I’ve never formally endorsed a candidate in any presidential primary. This time the stakes are too high not to. Look around. The world is on fire and the party of Barack Obama and Hillary Clinton, not to mention the GOP’s Obama-enabling RINO establishment, are playing with gasoline.
And so, while he’s been among my top picks all along, I am now proud to publicly endorse for president of the United States Sen. Ted Cruz, the man who best personifies the anti-establishment, principle over perceived pragmatism, survival over political correctness mood of the American electorate. I believe, God willing, that Sen. Cruz, a constitutional stalwart and steadfast statesman, is here “for a time such as this.” He alone, in the spirit of Reagan v. Carter, can, in my estimation, mop the floor in the general election with Hillary Clinton (aka, Obama in a pantsuit).
Jesus warned: “If a house is divided against itself, that house cannot stand” (Mark 3:25). Nothing has borne out this reality in recent decades like that exasperating spectacle called the Republican presidential primary. These last few GOP horse races have been jam-packed with would-be conservative and faithfully Christian presidents who, after infighting with largely simpatico opponents, have canceled each other out, limped off to lick their wounds and left the perpetually underwhelmed GOP base to stay home and not vote for “imminently electable” establishment paragons like Presidents Dole, McCain and Romney. Divide and conquer. That’s how the “moderate” GOP establishment plays the primary.
And then they lose the general.
Albert Einstein famously quipped that the definition of insanity is “doing the same thing over and over again and expecting different results.” In that sense, we conservatives are insane.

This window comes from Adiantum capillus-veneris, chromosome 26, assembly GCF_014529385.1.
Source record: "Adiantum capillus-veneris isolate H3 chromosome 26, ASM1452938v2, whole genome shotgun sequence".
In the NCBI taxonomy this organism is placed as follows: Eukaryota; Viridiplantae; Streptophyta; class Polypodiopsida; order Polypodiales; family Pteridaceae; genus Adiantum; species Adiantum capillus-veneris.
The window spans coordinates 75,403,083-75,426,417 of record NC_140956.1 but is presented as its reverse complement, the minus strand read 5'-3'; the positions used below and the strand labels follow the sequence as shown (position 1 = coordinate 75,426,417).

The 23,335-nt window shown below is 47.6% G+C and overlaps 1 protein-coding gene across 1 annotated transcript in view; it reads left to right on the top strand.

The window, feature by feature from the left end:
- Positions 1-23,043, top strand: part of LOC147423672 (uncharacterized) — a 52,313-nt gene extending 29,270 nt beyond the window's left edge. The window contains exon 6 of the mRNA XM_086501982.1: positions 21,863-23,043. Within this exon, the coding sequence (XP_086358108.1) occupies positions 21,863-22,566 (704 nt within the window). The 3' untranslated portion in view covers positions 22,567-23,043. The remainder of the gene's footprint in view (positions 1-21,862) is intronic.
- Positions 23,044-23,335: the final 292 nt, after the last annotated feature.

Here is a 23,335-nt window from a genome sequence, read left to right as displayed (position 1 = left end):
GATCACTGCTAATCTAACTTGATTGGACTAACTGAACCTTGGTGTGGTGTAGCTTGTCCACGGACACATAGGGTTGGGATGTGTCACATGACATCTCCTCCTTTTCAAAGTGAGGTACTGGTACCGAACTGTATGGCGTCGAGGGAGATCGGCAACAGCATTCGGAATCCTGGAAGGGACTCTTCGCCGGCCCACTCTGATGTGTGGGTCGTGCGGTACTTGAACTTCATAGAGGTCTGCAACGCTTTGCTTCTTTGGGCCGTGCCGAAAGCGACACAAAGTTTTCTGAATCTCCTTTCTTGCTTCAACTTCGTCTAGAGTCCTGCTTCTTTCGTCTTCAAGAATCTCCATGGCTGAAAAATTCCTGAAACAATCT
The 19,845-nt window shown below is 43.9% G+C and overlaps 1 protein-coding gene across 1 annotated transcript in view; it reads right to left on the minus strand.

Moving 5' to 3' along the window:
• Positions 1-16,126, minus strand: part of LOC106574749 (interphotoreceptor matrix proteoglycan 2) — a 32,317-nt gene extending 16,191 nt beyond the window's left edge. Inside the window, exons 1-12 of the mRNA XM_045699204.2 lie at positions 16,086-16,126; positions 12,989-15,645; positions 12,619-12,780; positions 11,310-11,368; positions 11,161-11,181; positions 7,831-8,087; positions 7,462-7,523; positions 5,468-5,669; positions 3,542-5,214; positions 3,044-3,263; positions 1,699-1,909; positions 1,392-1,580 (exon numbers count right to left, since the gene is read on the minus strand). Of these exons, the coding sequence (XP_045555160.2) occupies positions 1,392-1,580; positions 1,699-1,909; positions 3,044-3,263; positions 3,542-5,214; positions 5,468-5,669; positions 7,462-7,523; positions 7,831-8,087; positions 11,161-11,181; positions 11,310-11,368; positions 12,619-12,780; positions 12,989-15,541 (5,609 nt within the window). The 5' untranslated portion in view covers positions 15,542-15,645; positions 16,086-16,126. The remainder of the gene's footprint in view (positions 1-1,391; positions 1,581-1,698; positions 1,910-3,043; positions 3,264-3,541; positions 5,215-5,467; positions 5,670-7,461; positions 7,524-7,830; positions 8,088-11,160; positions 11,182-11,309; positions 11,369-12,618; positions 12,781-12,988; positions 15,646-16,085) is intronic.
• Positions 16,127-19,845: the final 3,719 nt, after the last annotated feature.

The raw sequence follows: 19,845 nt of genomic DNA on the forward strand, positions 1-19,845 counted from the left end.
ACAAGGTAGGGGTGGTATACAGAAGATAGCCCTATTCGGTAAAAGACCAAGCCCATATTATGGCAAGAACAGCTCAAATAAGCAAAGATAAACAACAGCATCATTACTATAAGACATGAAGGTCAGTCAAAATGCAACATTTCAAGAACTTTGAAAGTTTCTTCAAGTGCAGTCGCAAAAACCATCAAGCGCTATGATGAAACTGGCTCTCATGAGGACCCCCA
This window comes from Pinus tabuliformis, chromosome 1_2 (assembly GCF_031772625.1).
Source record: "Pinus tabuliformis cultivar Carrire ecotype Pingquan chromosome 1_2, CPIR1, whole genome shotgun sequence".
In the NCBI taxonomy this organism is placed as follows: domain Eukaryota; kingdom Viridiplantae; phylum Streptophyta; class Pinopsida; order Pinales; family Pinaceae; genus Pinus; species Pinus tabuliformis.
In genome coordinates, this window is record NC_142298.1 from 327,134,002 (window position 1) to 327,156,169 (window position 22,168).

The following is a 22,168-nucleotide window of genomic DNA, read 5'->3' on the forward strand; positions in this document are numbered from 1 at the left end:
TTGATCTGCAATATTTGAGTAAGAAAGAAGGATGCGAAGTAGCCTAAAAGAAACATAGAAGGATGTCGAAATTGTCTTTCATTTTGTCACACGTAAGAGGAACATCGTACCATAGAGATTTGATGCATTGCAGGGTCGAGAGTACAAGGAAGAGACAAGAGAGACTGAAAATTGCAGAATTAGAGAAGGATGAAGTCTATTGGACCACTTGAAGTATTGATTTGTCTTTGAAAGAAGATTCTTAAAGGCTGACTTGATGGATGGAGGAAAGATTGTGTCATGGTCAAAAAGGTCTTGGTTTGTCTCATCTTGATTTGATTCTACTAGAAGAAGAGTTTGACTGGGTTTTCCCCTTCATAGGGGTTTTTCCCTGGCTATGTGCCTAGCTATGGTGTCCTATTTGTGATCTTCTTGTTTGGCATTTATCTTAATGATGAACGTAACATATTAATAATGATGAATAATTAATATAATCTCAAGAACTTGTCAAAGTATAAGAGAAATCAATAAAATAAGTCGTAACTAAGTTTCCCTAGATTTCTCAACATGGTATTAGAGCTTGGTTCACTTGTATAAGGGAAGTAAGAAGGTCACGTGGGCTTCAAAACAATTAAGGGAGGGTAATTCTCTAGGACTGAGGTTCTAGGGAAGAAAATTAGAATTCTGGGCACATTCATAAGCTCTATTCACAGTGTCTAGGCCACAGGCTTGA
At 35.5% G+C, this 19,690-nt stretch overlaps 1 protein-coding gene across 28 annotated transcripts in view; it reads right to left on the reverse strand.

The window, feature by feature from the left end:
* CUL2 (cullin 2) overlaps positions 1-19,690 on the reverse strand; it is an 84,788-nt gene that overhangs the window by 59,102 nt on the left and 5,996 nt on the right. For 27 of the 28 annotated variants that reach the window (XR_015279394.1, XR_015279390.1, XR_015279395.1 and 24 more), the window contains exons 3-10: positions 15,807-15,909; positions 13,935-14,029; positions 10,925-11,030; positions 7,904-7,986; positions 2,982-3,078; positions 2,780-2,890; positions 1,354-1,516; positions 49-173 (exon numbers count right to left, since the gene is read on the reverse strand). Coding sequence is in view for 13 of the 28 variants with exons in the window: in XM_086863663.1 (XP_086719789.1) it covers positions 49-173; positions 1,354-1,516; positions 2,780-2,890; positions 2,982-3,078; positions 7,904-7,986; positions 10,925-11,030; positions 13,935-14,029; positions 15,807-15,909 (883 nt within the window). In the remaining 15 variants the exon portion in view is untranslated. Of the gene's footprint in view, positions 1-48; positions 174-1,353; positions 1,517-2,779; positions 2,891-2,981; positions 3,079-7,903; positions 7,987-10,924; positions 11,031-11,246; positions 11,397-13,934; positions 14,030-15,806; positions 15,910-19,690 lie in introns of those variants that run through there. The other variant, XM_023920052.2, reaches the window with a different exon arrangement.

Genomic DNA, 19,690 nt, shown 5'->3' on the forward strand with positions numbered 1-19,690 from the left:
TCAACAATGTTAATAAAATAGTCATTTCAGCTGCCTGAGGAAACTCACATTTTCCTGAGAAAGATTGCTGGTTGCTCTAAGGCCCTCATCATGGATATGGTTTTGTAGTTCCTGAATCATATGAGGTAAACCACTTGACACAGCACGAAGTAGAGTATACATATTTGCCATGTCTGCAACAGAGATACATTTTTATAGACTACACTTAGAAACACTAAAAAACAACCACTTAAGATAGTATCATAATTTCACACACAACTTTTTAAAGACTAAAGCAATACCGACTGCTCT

How about trying something new?
This 2016 GOP presidential primary is shaping up to be a three-way race between Ted Cruz, Donald Trump and Marco Rubio. With Jeb Bush languishing in the low single digits, the Republican establishment is clearly poised to throw its weight behind Rubio, leaving Cruz as the lone principled conservative with a shot.
And Donald Trump? Well, Steve Deace, my friend and fellow Cruz supporter, recently summed up Trump’s conservative bona fides on CNN: I know the establishment hates Trump, but Cruz was right to welcome him to the GOP. We’re trying to grow the party. And in Trump, here’s a lifelong Democrat and progressive who has given more money to the likes of Al Sharpton and Rahm Emanuel than anyone watching this will see in a lifetime. Yet now, with the country at its tipping point moment, he’s chosen to come over to our side and adopt conservatism. So we welcome him into the fold.
As Ted Cruz quipped in last Tuesday’s debate on CNN, “If I’m elected president, we will secure the border, we will triple the border patrol, we will get a wall that works, and I’ll get Donald Trump to pay for it.”
Trump laughed and replied, “I’ll build it!” I suspect there’s a place in a Cruz administration for Donald Trump.